Forget Barley And Hops: Craft Brewers Want A Taste Of Place

The brewers at Scratch Brewing Company add wild plants like spicebush, goldenseal, wild ginger, chanterelles and wild rose root to their beer to give it the flavor of the Illinois woods.
Aaron Kleidon Scratch Brewing Company

Originally published on Fri November 8, 2013 10:37 am

Last week, Aaron Kleidon went for a walk in the Illinois woods and returned with a bag of lotus seeds. The seeds were bound not for his dinner plate, but for his pint glass.

In a few months, Kleidon will have lotus-flavored beer at the small brewpub Scratch Brewing Company, which he owns with two friends in Ava, Ill. The microbrewery specializes in beers with seeds, leaves, roots, fruits and fungi foraged from a nearby wooded property. The brewers have even made a saison from chanterelle mushrooms.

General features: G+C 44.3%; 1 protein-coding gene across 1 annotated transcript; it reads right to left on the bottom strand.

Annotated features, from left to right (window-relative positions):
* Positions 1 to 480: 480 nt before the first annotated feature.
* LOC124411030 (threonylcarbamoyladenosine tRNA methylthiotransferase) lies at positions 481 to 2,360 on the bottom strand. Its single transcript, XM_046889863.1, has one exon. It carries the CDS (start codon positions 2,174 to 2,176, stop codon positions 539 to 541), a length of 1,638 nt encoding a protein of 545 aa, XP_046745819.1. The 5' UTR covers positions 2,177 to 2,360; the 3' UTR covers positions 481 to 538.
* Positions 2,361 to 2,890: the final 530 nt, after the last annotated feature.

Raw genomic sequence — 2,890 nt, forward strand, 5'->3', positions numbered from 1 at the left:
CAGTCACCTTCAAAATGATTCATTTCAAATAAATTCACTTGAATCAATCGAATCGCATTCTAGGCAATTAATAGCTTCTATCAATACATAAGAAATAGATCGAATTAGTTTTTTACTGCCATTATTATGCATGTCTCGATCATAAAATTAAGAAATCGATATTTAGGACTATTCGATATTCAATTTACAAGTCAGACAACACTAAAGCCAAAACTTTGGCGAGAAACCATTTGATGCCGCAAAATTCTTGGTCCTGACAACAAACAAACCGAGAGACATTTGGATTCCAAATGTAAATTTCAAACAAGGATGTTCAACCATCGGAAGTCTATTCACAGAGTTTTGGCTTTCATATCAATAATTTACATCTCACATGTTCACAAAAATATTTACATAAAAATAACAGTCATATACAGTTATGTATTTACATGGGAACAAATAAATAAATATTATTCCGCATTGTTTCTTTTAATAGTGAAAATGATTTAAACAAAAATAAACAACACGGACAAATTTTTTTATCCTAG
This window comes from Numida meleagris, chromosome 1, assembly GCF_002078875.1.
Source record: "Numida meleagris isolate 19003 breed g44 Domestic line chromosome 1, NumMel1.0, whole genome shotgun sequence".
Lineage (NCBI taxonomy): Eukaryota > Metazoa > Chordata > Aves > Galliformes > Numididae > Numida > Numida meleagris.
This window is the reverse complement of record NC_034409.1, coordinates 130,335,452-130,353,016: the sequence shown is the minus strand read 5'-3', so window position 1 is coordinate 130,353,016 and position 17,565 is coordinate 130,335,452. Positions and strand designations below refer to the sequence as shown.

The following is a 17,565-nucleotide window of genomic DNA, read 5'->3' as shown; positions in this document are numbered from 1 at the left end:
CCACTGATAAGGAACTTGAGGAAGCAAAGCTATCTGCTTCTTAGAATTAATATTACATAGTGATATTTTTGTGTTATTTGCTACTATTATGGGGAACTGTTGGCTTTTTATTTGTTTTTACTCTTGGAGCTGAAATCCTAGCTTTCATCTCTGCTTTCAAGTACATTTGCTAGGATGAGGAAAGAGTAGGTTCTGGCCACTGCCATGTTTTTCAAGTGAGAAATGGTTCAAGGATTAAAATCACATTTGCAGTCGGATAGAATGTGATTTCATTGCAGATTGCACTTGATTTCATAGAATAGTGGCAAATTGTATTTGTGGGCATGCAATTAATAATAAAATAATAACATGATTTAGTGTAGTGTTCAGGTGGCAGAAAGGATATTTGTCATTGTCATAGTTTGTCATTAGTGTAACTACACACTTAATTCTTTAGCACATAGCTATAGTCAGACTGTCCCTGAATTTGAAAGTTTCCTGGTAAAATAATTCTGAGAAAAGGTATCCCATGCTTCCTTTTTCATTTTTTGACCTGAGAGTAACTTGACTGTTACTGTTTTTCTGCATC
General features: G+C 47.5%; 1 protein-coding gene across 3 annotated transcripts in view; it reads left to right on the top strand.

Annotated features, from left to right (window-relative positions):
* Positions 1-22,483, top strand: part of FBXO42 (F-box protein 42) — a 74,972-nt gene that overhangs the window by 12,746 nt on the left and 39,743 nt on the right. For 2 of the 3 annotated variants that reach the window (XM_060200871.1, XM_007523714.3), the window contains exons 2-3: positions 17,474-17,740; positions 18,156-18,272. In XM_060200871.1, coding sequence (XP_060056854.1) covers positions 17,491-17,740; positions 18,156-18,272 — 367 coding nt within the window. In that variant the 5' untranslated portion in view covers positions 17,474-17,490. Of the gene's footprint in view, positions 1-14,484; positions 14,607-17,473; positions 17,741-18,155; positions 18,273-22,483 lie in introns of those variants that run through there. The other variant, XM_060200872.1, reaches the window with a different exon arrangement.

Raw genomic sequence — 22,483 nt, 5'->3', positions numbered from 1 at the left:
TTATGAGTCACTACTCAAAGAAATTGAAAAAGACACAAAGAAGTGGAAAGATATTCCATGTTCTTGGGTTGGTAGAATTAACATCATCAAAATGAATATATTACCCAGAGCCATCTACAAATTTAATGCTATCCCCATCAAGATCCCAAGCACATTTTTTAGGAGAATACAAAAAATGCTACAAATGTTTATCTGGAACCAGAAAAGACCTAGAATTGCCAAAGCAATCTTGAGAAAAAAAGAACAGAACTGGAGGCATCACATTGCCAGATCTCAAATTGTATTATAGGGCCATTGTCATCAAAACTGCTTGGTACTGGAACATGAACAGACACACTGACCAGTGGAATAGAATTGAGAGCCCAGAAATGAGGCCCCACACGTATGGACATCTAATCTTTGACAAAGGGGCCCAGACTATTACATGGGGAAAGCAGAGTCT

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NPR Story
1:55 pm
Wed November 6, 2013

THURSDAY: Louisiana's Prison Population, Biographer Joe Henry, Coping with Concussion

Originally published on Thu November 7, 2013 10:05 am

Kevin Kane, President of the Pelican Institute for Public Policy, discusses Louisiana's burgeoning prison population.

Author Joe Henry talks about his book, "Furious Cool", a biography of comic legend Richard Pryor.

Dr. Diane Roberts Stoller on her book, "Coping With Concussion" 

 

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The Two-Way
1:27 pm
Wed November 6, 2013

Wife Beats Husband In Local Maine Election

Originally published on Wed November 6, 2013 3:33 pm

The election Tuesday for Ward 1 warden in Waterville, Maine, might have had as much to say about marital politics as partisan politics.

Democrat Jennifer Johnson beat out her husband, Republican David Johnson, by a margin of 127-76 votes.